Seven students, three policemen and two security guards were killed in the attack on the American University campus, Basir Mujahid, the spokesman said.
Around 750 students were on campus at the time, he added.
Police searched the American University of Afghanistan in Kabul early Thursday and killed two attackers who stormed the campus with guns and explosives, Fraidoon Obaidi, chief of Kabul police's criminal investigation department, told AFP early Thursday.
"We have ended our clean-up operation. Two attackers were gunned down," Obaidi said about 10 hours after the assault began.
The gunmen detonated explosives and fired guns, witnesses said, causing some students and faculty to flee. Others hid inside buildings, a senior State Department official told CNN.
No group immediately claimed responsibility. The Afghan government and supporting US officials have battled the Taliban for years. Two professors were abducted recently.
Despite its name, few Americans study at the school, a senior US State Department official told CNN. But a number of Americans serve on the faculty and may have been trapped inside buildings. The school is regarded as a symbol of cooperation between Afghanistan and the United States.
Ahmad Samin said he was teaching a chemistry class Wednesday evening when the assailants struck.
The attackers opened fire and detonated explosives on the campus. Quickly, the lights went out in Samin's classroom.
"It was very dark, (and) everyone was running. Everyone started screaming," said Samin, who is a US citizen. "(It) was the scariest moment in my life. I was just thinking about my son and daughter who are in (the United States)."
Amid black smoke, he took off running with the students and other faculty, and "the smoke entered my mouth" as he fled, he said.
'Enormous and harsh sound'
Witnesses described a chaotic scene.
A student, who asked to remain anonymous out of fear for his safety, told CNN he was attending a lecture class when he heard a "very enormous and harsh sound" -- an explosion roughly 50 meters from his classroom.
"Everyone looked around the room looking for an escape," he said. "We have an emergency exit area in the corner of the campus. It's like a gate that opens when people need to get out of campus. Everyone was running out of there."
He heard gunfire as they ran, then a second explosion. Both explosions came from the school's entrance, he said.
"People were screaming for help. Everyone was screaming," he said.
He saw several people injured -- some from glass, others by bullets. A guard had injuries that appeared to be a result of one of the explosions, he said.
The student said he had heard from friends trapped in three buildings.
Bilal Sawary, a journalist in Kabul, said he'd heard from several people on campus.
"One of my family members who was there told me the attackers had maps, they were drinking Red Bulls, clearly aiming to stay as long as they could and some of them were tossing hand grenades," he said.
Security fears in Kabul
The school opened in 2006. It's the only private, nonprofit coed university in the country and has about 1,700 full- and part-time students.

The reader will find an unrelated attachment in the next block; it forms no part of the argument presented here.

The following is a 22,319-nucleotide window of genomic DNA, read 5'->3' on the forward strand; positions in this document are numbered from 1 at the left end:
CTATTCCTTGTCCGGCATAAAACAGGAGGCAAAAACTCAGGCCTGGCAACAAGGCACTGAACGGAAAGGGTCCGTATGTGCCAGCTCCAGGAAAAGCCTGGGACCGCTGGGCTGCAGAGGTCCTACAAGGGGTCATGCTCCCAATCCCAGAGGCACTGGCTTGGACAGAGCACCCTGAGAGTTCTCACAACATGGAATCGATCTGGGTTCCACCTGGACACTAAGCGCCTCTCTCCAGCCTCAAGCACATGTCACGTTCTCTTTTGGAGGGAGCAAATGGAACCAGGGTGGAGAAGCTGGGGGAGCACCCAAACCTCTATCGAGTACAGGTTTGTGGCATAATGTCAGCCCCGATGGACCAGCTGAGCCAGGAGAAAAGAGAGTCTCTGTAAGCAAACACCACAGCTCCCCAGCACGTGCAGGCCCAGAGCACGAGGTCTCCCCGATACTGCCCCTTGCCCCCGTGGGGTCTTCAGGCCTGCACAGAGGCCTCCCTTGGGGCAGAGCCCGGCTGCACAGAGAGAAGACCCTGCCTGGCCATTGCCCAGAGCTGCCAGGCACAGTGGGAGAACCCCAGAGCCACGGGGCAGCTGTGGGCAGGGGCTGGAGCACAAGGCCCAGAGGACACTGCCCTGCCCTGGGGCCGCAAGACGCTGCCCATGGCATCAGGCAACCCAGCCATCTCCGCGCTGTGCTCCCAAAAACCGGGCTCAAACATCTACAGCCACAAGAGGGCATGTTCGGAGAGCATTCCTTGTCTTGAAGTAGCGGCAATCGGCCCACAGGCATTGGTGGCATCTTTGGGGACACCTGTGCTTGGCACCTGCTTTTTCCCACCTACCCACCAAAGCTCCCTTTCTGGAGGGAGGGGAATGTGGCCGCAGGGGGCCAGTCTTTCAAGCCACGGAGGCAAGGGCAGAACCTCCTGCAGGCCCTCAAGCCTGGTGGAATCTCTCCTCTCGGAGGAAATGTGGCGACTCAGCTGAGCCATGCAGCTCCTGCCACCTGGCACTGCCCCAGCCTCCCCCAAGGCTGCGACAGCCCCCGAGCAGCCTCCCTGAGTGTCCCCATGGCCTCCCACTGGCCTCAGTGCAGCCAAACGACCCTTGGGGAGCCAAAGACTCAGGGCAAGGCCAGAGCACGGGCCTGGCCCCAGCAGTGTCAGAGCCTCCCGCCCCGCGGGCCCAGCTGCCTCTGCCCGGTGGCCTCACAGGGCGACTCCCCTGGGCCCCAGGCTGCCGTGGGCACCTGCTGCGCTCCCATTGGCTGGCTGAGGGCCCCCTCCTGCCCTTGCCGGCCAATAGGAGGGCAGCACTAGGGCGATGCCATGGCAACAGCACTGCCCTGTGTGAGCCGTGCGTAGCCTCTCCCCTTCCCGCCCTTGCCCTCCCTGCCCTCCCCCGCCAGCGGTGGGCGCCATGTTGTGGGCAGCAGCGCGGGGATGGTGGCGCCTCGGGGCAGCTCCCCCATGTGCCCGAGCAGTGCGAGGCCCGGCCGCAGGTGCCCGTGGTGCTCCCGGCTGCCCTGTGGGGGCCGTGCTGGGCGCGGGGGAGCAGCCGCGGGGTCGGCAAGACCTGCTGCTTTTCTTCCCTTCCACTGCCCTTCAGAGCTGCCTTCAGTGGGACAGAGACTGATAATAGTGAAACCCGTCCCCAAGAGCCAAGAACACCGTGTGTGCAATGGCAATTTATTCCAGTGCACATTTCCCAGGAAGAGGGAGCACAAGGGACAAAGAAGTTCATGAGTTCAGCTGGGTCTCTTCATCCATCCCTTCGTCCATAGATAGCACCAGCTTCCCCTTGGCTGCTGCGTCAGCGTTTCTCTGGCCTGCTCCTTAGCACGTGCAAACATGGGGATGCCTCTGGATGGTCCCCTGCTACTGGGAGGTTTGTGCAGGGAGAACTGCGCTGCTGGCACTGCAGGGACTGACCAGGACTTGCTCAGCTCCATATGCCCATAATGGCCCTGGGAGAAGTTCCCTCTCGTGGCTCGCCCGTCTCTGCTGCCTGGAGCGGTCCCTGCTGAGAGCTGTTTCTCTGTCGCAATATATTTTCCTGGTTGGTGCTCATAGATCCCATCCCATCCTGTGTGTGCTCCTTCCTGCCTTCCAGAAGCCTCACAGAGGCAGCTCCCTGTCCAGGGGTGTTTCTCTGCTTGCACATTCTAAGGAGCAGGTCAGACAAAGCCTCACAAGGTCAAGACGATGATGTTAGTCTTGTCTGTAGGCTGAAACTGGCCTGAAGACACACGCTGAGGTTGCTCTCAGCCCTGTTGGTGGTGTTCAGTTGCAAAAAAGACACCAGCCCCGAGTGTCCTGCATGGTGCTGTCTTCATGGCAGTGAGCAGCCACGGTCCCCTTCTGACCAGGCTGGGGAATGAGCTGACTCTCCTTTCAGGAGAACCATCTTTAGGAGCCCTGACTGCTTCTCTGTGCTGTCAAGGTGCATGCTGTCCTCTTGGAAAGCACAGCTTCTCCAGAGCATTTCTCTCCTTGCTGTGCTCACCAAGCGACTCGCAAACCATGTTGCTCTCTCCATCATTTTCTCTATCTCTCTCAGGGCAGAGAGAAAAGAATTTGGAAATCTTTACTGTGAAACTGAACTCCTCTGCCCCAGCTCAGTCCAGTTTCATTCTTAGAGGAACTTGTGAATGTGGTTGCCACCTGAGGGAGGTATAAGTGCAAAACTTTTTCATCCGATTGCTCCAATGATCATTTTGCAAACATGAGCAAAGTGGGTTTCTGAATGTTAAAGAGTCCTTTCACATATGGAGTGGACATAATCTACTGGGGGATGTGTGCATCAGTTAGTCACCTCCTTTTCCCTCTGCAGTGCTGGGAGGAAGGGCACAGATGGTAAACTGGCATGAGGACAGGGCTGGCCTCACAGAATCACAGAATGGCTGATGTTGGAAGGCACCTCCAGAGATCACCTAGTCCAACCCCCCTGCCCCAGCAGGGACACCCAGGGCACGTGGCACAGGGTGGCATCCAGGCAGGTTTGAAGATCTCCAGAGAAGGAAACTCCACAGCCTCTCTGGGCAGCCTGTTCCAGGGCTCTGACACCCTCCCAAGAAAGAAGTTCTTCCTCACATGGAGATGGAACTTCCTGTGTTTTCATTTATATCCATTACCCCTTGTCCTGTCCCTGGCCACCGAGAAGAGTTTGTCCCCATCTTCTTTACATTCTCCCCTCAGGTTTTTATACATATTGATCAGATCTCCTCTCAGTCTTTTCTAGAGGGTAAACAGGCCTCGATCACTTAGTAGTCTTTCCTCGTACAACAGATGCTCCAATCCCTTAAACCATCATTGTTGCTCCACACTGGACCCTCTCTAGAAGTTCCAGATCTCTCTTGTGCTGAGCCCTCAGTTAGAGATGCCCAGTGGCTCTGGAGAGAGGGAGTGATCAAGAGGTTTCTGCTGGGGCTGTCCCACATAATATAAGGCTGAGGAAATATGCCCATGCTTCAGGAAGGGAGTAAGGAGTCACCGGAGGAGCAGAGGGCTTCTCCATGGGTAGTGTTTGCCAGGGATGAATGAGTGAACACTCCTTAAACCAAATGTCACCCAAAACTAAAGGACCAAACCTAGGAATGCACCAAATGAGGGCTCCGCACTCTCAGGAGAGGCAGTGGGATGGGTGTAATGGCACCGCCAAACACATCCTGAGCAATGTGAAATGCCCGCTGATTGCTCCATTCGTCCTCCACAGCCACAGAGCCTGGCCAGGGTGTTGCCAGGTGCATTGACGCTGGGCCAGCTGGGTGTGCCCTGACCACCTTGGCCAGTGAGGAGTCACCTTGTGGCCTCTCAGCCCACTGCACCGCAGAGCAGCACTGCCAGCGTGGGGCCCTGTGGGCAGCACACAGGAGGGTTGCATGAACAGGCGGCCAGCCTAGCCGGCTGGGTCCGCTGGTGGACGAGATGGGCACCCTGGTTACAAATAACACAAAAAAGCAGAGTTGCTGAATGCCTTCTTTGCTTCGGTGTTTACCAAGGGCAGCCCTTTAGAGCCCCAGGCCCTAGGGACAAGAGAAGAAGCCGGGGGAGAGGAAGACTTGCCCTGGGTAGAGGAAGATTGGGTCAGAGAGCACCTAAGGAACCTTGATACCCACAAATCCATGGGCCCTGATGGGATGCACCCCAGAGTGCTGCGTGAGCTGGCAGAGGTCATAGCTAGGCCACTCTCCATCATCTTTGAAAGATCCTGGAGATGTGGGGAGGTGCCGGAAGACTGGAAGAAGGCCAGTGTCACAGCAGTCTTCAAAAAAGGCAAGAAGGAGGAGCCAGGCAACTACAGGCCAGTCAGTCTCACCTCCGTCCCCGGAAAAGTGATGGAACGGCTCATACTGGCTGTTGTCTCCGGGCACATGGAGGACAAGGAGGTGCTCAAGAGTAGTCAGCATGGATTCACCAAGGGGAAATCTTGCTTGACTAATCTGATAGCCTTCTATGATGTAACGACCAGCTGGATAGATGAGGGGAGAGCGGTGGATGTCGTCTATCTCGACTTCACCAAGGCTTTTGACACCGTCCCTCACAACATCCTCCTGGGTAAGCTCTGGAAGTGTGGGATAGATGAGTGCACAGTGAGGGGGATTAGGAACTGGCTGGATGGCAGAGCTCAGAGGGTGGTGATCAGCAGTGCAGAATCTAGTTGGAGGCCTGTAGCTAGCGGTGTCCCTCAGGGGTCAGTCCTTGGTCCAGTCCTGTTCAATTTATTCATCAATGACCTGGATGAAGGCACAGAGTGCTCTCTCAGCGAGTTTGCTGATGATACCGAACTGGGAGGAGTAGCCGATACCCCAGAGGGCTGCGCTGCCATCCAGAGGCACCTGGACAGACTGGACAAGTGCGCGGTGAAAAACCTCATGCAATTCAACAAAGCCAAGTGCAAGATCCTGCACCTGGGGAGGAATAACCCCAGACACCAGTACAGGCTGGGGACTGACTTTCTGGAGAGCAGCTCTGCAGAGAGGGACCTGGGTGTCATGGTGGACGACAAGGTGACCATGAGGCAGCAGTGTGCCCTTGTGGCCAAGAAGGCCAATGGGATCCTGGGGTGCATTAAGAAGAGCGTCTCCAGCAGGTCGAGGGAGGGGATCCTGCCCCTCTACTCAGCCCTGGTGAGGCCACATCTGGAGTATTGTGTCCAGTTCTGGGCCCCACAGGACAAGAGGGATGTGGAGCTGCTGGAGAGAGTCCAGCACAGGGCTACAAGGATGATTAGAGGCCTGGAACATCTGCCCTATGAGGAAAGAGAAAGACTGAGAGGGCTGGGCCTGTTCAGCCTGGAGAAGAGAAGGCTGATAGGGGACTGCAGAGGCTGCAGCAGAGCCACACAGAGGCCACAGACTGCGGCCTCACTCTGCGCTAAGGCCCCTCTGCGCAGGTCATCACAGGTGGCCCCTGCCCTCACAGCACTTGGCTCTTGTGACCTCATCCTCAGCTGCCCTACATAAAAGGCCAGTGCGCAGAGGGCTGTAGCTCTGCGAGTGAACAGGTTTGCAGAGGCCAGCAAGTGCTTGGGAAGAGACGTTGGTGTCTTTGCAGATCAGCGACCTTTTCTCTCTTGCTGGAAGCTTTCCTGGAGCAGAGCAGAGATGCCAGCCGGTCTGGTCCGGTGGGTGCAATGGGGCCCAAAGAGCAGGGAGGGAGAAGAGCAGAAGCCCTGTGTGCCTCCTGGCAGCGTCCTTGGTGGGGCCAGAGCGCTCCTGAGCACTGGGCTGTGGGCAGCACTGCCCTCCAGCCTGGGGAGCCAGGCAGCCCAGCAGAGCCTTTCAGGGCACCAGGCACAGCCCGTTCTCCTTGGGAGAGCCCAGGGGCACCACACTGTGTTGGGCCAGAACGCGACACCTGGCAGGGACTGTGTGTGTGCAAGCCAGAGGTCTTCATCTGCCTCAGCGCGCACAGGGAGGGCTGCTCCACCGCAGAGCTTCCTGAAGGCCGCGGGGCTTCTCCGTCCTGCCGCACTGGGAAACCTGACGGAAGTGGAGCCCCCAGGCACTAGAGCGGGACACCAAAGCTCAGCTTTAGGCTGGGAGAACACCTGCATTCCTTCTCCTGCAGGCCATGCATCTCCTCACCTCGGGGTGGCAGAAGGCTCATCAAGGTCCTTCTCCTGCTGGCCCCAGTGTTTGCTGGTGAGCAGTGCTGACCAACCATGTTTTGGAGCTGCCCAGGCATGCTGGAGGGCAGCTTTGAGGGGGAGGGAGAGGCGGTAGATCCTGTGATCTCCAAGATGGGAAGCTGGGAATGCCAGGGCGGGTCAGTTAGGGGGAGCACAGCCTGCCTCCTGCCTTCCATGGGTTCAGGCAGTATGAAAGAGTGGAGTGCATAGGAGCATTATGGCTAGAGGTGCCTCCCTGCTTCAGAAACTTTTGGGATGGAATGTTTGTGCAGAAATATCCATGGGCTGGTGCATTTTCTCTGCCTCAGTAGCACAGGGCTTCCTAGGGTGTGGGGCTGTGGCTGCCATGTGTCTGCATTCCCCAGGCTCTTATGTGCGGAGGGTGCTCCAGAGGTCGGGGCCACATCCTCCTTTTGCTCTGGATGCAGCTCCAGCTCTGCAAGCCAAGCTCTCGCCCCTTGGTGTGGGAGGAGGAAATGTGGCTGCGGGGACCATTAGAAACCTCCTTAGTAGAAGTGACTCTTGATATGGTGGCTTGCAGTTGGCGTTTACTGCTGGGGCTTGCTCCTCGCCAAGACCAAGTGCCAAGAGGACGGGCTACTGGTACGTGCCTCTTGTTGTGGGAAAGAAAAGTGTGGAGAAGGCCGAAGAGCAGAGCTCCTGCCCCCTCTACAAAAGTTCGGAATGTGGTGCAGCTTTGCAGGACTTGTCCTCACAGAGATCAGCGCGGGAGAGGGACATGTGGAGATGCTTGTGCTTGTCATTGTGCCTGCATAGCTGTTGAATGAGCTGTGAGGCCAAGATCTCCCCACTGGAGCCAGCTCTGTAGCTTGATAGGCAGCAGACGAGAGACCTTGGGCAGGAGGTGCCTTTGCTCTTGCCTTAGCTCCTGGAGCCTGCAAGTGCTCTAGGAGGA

The university is a very close partnership between the United States and Afghanistan and is an important symbol of the partnership between the two countries, the State Department official said.
It is considered an elite school that represents the modern and moderate Afghanistan, where many afghan government and nongovernment organization officials have studied. The United States funds a lot scholarships for Afghans to study, including many for women.
The blast occurred at 7:50 p.m., when students were gathering and eating together.
It comes less than three weeks after the school was forced to suspend campus operations after two teachers -- an American and Australian -- were kidnapped at gunpoint. Their whereabouts remain unknown.
A rash of kidnappings and Taliban bombings have heightened security fears in Kabul, the Afghan capital. American and other diplomats have been barred from traveling by road the short distance from the city's international airport to their diplomatic missions. Instead, they've been ferried by helicopter.
Many countries, including the United States and United Kingdom, have longstanding travel advisories against all but essential travel to Afghanistan because of the security situation.
"We are closely watching the situation at the American University in Kabul," a U.S. defense official told CNN. "A small number of advisers from the Resolute Support Mission
is currently assisting Afghan forces as they respond. These advisers are not in a combat role; they are advising their Afghan counterparts."
The National Security Council issued this statement on Wednesday: "The United States condemns in the strongest terms the terrorist attack today on the American University of Afghanistan. We salute the quick work of the Afghan National Defense and Security Forces who responded to the attack and secured the university. We send our thoughts and prayers to the families and loved ones of those killed and our heartfelt wishes for a speedy recovery to those wounded. We further reaffirm the support of the United States for the Afghan government and people as they continue to build a more stable, secure, and prosperous Afghanistan."